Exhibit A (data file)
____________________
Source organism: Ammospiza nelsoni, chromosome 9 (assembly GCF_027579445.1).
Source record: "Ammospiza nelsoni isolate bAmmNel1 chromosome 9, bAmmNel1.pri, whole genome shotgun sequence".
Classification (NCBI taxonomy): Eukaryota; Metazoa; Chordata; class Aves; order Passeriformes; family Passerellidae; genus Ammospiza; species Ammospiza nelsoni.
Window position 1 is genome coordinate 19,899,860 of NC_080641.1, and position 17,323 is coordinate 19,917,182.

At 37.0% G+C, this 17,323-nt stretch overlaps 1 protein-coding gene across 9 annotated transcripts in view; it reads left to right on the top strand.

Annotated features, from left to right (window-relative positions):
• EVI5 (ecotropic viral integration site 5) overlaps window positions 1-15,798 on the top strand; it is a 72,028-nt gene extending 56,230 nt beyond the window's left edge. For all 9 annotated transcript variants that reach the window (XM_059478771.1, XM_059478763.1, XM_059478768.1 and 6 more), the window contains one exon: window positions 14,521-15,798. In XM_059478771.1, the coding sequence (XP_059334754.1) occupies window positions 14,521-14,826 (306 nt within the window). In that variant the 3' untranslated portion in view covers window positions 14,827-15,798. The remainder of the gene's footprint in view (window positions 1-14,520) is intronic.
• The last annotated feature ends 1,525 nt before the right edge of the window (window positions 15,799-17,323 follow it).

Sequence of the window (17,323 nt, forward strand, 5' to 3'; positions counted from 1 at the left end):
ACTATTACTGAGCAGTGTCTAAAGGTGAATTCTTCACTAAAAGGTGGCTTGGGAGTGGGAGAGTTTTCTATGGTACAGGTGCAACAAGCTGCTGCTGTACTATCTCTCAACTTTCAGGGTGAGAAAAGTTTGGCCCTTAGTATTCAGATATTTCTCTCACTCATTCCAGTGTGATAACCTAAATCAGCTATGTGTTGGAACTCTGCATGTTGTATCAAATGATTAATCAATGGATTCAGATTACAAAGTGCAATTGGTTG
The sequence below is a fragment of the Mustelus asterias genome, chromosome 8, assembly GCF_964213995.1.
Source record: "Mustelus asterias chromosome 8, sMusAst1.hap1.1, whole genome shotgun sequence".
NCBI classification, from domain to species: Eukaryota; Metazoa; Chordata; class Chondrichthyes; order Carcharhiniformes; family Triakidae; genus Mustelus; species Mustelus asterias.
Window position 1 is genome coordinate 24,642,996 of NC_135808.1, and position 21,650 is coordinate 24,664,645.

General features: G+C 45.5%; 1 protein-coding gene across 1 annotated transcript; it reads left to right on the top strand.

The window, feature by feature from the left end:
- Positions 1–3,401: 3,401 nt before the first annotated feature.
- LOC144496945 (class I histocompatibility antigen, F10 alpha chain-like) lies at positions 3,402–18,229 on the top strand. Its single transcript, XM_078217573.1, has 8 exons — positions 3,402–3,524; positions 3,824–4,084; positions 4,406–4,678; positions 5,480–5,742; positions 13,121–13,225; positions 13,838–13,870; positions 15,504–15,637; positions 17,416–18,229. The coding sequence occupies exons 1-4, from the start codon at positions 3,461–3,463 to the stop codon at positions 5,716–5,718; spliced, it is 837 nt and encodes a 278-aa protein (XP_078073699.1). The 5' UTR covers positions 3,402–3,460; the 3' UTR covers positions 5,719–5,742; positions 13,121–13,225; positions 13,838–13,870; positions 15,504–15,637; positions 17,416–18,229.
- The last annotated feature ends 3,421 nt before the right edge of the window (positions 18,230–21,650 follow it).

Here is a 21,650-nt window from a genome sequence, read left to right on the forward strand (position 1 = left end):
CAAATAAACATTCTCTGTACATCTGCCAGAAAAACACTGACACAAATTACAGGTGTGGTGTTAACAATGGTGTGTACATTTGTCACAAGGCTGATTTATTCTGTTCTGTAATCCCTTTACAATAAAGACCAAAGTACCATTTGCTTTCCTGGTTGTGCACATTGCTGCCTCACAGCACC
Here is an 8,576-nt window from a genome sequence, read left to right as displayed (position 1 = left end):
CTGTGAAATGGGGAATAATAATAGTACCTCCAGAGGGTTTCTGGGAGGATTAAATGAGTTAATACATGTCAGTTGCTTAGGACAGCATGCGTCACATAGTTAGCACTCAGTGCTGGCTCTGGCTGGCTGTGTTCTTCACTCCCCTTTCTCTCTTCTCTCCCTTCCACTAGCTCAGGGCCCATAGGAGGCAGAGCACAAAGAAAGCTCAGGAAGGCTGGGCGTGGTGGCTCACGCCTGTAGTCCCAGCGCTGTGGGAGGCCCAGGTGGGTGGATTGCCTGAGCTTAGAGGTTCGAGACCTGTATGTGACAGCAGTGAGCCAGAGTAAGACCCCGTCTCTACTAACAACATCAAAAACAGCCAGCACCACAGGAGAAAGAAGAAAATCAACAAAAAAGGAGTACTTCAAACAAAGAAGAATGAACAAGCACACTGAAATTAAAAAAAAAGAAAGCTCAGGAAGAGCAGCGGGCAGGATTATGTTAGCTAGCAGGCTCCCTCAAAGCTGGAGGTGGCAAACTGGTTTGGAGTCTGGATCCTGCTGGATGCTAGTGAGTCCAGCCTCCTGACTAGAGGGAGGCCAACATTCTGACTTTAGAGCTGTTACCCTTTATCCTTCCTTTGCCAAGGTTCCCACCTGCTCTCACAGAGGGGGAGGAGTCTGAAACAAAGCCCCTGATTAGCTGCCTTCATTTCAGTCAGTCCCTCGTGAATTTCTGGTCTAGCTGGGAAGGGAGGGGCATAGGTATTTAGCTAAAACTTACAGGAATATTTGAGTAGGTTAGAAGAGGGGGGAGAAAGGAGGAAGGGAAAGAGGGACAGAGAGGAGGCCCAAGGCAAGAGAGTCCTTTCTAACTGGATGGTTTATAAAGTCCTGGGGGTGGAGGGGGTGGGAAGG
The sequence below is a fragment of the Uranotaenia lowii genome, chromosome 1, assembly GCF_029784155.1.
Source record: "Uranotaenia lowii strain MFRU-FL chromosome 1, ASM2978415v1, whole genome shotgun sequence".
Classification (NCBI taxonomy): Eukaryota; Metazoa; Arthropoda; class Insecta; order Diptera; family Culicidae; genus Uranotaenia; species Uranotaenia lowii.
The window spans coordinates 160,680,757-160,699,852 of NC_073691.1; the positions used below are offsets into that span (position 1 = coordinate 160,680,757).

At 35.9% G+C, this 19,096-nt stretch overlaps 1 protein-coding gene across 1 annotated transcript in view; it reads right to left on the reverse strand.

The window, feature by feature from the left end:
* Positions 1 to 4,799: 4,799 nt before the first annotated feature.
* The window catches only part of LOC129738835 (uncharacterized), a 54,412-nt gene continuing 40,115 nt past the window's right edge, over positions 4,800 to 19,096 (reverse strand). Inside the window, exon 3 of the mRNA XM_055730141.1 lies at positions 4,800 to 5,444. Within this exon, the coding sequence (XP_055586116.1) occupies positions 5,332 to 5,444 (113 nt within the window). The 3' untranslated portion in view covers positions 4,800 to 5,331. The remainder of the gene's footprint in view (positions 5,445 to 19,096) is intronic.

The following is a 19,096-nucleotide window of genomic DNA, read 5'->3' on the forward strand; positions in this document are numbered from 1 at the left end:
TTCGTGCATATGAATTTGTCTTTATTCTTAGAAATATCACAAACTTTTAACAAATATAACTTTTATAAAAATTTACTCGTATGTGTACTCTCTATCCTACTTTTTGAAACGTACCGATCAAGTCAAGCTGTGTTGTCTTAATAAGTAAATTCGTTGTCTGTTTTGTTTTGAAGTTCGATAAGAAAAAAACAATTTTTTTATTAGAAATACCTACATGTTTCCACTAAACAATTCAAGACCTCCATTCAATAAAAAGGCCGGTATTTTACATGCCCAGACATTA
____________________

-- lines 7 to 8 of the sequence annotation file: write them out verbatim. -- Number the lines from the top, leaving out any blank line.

• EVI5 (ecotropic viral integration site 5) overlaps window positions 1-15,798 on the top strand; it is a 72,028-nt gene extending 56,230 nt beyond the window's left edge. For all 9 annotated transcript variants that reach the window (XM_059478771.1, XM_059478763.1, XM_059478768.1 and 6 more), the window contains one exon: window positions 14,521-15,798. In XM_059478771.1, the coding sequence (XP_059334754.1) occupies window positions 14,521-14,826 (306 nt within the window). In that variant the 3' untranslated portion in view covers window positions 14,827-15,798. The remainder of the gene's footprint in view (window positions 1-14,520) is intronic.
• The last annotated feature ends 1,525 nt before the right edge of the window (window positions 15,799-17,323 follow it).